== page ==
• Seek financial assistance: PCSK9 inhibitors are expensive. Don't assume that you can't afford them if you're uninsured or have high copay or deductible costs. There are copay assistance programs available for both Praluent and Repatha that may reduce your out-of-pocket costs.

Summary

What's most important to know about high levels of triglycerides⁠—which may arise from a number of possible causes⁠—is that they pose a serious health risk. This needs to be treated, and will need to be controlled across a lifetime. Fortunately, there are a number of drug options available. Which ones you'll need now, or perhaps later down the road, will depend on the results of lipid panel tests used to check your triglyceride and cholesterol levels across time.

In all cases, though, lifestyle changes will help to lower the numbers. They include shifting to a low-fat diet and getting enough exercise, while avoiding tobacco and limiting alcohol, if necessary. Your healthcare provider can help you develop and stick with a plan.

A Word From Verywell

It can be frustrating to learn your triglyceride and other lipid levels are higher than is healthy. That's especially true because it means you'll have to make some permanent changes in your lifestyle whether you also need medication or not. But it's vital to never treat hypertriglyceridemia in isolation. By managing your blood sugar, blood pressure, weight, bone health, lung health, and chronic medical conditions, you will almost always improve your blood lipid profile.

Was this page helpful?
9 Sources
Verywell Health uses only high-quality sources, including peer-reviewed studies, to support the facts within our articles. Read our editorial process to learn more about how we fact-check and keep our content accurate, reliable, and trustworthy.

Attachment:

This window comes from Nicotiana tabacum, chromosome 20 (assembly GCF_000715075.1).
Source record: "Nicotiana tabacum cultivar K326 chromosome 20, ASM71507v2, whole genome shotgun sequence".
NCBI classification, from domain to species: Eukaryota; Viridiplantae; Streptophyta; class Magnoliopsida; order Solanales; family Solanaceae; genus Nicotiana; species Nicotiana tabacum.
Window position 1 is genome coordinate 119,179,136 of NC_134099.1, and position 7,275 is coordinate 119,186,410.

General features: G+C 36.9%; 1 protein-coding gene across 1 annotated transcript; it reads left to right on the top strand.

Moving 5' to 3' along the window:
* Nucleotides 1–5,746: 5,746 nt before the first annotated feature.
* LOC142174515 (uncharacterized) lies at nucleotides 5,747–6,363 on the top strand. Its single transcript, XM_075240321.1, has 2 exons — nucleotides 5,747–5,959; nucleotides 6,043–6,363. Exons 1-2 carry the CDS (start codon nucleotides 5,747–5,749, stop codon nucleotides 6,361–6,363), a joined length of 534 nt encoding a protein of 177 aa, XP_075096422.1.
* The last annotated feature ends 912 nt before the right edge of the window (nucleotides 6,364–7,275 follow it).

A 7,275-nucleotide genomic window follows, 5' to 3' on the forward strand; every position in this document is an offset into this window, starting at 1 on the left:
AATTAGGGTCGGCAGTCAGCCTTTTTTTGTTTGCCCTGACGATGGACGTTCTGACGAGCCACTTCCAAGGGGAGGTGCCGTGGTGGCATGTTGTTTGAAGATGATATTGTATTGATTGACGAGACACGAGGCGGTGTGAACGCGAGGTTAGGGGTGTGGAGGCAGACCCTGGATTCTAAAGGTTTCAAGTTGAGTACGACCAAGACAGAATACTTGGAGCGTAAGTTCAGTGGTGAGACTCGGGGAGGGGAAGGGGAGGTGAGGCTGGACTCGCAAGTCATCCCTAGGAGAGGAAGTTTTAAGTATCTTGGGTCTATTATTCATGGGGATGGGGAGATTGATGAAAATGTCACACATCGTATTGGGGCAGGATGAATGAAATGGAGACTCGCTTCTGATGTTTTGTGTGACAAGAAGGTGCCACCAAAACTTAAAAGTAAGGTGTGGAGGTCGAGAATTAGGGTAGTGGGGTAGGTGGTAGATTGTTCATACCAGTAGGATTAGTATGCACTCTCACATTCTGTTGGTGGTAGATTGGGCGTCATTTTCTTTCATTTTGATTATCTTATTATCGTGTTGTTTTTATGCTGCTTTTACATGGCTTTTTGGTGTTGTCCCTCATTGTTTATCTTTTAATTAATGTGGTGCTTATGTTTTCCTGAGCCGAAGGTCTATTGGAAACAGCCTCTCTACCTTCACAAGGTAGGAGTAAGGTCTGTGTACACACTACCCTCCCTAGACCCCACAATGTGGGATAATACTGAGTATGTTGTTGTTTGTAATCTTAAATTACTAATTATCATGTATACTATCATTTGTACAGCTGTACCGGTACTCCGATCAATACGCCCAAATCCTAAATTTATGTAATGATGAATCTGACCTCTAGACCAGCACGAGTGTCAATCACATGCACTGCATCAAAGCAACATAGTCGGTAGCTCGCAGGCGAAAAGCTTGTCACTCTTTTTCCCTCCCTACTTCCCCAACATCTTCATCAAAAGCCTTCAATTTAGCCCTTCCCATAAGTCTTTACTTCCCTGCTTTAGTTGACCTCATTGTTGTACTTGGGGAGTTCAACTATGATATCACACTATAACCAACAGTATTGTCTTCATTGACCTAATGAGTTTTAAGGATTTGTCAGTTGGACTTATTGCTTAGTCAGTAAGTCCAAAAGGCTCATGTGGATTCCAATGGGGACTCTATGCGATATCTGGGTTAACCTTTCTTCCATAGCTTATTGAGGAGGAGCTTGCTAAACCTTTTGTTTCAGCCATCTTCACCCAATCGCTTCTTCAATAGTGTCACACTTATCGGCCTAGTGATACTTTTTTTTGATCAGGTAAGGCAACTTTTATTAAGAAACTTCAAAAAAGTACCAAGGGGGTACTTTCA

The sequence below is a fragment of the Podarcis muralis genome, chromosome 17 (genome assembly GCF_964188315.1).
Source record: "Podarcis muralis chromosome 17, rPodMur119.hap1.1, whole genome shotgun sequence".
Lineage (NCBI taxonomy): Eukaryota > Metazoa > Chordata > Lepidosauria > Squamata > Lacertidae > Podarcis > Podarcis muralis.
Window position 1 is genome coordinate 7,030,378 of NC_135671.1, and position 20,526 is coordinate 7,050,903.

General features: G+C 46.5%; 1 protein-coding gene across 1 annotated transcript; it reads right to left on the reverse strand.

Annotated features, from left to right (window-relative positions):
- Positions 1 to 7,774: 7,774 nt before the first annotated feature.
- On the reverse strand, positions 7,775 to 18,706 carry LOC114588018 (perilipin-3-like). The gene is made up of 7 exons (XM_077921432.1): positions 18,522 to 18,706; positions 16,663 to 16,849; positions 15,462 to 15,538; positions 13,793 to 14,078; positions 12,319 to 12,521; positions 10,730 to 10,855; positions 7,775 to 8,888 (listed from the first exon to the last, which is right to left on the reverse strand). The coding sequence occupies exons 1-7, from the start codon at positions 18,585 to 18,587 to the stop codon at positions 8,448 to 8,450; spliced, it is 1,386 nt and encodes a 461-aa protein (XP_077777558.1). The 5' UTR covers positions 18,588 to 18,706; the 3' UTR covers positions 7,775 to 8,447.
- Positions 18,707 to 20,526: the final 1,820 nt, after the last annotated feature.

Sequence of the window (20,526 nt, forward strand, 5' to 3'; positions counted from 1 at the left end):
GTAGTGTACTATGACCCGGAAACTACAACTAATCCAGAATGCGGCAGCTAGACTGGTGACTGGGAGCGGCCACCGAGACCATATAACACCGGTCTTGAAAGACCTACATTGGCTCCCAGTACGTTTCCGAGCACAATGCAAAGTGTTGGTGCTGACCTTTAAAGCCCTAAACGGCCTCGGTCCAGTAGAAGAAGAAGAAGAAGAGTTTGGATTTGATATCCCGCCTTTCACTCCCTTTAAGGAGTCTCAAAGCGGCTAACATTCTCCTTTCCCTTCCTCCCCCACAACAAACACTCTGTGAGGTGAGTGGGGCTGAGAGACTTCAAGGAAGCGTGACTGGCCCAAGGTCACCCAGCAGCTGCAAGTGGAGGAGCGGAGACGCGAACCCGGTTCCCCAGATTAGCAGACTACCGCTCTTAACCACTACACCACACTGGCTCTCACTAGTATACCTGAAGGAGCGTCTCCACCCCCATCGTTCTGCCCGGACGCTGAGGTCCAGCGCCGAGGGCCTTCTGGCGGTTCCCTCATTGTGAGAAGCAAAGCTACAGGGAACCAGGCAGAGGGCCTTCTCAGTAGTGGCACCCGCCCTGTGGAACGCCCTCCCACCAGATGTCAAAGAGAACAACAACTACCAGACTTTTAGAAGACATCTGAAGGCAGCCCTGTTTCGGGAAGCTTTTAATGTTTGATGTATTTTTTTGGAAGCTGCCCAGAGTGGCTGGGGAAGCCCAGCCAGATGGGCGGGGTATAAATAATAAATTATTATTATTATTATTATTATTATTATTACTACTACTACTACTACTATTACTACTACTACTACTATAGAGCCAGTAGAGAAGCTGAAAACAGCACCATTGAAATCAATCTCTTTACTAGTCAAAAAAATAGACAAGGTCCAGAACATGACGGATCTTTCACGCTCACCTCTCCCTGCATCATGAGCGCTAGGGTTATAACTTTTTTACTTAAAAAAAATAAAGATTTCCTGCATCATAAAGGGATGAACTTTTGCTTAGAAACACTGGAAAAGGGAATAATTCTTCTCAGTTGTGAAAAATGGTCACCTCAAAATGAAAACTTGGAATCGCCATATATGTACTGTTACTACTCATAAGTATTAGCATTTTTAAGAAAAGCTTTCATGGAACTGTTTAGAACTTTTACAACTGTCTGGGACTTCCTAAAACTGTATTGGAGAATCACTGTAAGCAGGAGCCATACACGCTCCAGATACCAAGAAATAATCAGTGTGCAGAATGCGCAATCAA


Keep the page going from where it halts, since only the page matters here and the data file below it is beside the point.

1. Karanchi H, Wyne K. Hypertriglyceridemia. In: StatPearls. Updated February 17, 2019.

  2. Talayero BG, Sacks FM. The Role of Triglycerides in Atherosclerosis. Curr Cardiol Rep. 2011 Dec;13(6):544-52. doi:10.1007/s11886-011-0220-3

  3. Petersen SB, Langsted A, Nordesgaard BE. Nonfasting mild-to-moderate hypertriglyceridemia and risk of acute pancreatitis. JAMA Intern Med. 2016;176(12):1834-42. doi:10.1001/jamainternmed.2016.6875

  4. Sezgin O, Özdoğan O, Yaraş S, Üçbilek E, Altıntaş E. Evaluation of hypertriglyceridemia-induced acute pancreatitis: A single tertiary care unit experience from TurkeyTurk J Gastroenterol. 2019;30(3):271-7. doi:10.5152/tjg.2018.18292

  5. Chait A, Subramanian S. (2019) Hypertriglyceridemia: Pathophysiology, Role of Genetics, Consequences, and Treatment. Feingold KR, Anawalt B, Boyce A, et al. (eds). South Dartmouth, Massachusetts: MDText.com, Inc.

  6. Chyzhyk V, Kozmic S, Brown AS, et al. Extreme hypertriglyceridemia: Genetic diversity, pancreatitis, pregnancy, and prevalence. J Clin Lipidol. 2019;13(1):89-99. doi:10.1016/j.jacl.2018.09.007

  7. Berglund L, Brunzell JD, Goldberg AC, et al. Evaluation and treatment of hypertriglyceridemia: An Endocrine Society clinical practice guideline. J Clin Endocrinol Metab. 2012 Sep;97(9):2969-89. doi:10.1210/jc.2011-3213

  8. O'Brien SJ, Omer E. Chronic pancreatitis and nutrition therapy. Nutr Clin Pract. 2019;34 Suppl 1:S13-S26. doi:10.1002/ncp.10379

  9. American Heart Association. American Heart Association Recommendations for Physical Activity in Adults and Kids. Dallas, Texas: April 18, 2018.

Additional Reading